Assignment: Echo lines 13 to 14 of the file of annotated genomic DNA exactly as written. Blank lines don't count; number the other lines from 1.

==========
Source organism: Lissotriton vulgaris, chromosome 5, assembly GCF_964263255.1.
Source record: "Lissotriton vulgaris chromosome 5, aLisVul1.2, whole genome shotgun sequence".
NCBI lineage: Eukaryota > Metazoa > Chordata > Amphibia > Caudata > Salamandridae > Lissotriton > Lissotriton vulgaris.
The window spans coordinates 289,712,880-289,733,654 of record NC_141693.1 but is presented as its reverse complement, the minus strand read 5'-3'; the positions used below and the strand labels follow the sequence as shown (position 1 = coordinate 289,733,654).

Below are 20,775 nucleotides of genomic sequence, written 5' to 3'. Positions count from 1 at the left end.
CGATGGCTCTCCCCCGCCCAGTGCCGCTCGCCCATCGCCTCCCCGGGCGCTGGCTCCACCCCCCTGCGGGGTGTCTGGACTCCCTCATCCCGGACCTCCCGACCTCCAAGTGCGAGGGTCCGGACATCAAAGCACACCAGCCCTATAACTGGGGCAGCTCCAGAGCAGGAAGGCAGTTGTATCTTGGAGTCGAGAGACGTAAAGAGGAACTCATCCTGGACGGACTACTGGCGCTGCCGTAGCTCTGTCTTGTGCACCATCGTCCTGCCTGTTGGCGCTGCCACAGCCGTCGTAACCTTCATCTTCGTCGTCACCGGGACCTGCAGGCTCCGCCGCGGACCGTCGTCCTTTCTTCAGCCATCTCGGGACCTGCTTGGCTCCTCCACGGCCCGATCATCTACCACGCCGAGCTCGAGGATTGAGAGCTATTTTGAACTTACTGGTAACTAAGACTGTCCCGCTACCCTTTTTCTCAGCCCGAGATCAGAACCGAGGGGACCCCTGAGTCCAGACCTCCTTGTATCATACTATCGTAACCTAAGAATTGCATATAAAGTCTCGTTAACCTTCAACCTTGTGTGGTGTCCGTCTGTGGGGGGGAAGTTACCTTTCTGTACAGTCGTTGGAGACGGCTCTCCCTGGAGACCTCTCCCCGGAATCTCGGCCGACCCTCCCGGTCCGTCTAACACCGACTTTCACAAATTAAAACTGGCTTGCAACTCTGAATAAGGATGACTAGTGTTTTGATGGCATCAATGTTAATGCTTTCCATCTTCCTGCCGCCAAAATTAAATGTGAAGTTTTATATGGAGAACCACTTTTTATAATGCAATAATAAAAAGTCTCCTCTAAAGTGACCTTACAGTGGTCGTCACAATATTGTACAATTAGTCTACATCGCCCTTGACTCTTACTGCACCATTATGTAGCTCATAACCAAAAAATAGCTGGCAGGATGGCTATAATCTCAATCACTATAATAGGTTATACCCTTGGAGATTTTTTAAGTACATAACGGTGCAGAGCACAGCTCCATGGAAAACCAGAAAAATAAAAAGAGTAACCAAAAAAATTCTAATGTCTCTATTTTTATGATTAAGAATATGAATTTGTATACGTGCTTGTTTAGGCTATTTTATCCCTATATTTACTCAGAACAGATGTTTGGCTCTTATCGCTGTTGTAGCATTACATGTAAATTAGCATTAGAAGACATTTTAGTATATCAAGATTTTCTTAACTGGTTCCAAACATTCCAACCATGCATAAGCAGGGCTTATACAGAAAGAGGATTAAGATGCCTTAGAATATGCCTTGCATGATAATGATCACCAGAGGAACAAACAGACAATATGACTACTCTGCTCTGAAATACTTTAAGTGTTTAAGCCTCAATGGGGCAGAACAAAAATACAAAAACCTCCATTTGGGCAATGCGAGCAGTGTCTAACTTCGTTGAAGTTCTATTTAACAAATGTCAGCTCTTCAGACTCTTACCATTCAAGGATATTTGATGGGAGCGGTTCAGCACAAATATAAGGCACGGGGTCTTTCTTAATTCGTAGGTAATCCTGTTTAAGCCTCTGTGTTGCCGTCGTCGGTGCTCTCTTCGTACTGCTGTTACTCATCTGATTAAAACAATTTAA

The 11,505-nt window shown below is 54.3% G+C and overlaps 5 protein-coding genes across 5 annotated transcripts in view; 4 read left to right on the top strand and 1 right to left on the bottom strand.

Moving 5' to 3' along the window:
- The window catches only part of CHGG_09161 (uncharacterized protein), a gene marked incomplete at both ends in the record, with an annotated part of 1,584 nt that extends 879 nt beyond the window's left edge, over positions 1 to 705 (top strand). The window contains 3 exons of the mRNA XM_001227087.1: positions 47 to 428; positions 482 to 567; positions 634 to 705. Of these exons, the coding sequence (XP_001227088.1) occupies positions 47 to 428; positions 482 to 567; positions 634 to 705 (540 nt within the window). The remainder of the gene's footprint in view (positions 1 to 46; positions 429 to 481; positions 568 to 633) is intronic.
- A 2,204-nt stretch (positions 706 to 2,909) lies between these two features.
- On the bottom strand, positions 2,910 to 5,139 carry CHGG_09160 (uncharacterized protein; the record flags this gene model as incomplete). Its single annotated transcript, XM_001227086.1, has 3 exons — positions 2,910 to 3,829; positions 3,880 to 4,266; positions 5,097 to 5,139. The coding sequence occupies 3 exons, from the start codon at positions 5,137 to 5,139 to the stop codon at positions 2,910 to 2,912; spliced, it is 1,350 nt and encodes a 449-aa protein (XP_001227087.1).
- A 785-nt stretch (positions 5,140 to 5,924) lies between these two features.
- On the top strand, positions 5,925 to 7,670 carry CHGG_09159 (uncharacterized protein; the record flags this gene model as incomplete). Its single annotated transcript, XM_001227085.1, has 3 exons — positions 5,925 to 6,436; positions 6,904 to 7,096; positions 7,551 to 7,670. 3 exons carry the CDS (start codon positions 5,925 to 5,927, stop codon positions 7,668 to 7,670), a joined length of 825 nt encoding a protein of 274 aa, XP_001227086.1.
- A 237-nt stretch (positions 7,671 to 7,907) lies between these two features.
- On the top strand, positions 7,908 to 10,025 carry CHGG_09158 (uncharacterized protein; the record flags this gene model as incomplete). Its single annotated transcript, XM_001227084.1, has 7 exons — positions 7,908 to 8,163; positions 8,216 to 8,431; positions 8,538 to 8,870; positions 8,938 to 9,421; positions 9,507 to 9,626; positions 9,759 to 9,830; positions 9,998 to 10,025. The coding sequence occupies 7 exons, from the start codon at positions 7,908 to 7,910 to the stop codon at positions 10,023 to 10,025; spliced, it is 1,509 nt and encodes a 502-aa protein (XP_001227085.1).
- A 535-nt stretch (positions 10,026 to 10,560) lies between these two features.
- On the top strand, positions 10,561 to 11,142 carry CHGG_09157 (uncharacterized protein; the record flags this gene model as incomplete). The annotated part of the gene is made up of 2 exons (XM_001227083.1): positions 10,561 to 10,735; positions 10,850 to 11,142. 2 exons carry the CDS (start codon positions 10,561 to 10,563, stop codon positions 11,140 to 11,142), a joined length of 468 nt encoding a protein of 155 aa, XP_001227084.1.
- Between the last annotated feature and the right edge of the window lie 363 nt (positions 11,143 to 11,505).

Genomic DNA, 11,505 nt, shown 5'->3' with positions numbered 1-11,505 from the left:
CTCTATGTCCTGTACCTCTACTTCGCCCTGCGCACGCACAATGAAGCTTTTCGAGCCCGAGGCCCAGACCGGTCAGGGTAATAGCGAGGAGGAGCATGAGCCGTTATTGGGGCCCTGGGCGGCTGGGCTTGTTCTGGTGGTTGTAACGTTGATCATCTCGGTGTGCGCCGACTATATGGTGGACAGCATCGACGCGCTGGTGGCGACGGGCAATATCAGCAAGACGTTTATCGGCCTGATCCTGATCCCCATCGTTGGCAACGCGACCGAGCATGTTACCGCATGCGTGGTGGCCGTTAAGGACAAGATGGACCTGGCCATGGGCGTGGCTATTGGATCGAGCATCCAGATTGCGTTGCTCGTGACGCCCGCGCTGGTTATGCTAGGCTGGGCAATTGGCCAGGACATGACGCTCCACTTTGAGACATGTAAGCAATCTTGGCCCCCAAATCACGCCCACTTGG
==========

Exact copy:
- On the top strand, positions 5,925 to 7,670 carry CHGG_09159 (uncharacterized protein; the record flags this gene model as incomplete). Its single annotated transcript, XM_001227085.1, has 3 exons — positions 5,925 to 6,436; positions 6,904 to 7,096; positions 7,551 to 7,670. 3 exons carry the CDS (start codon positions 5,925 to 5,927, stop codon positions 7,668 to 7,670), a joined length of 825 nt encoding a protein of 274 aa, XP_001227086.1.
- A 237-nt stretch (positions 7,671 to 7,907) lies between these two features.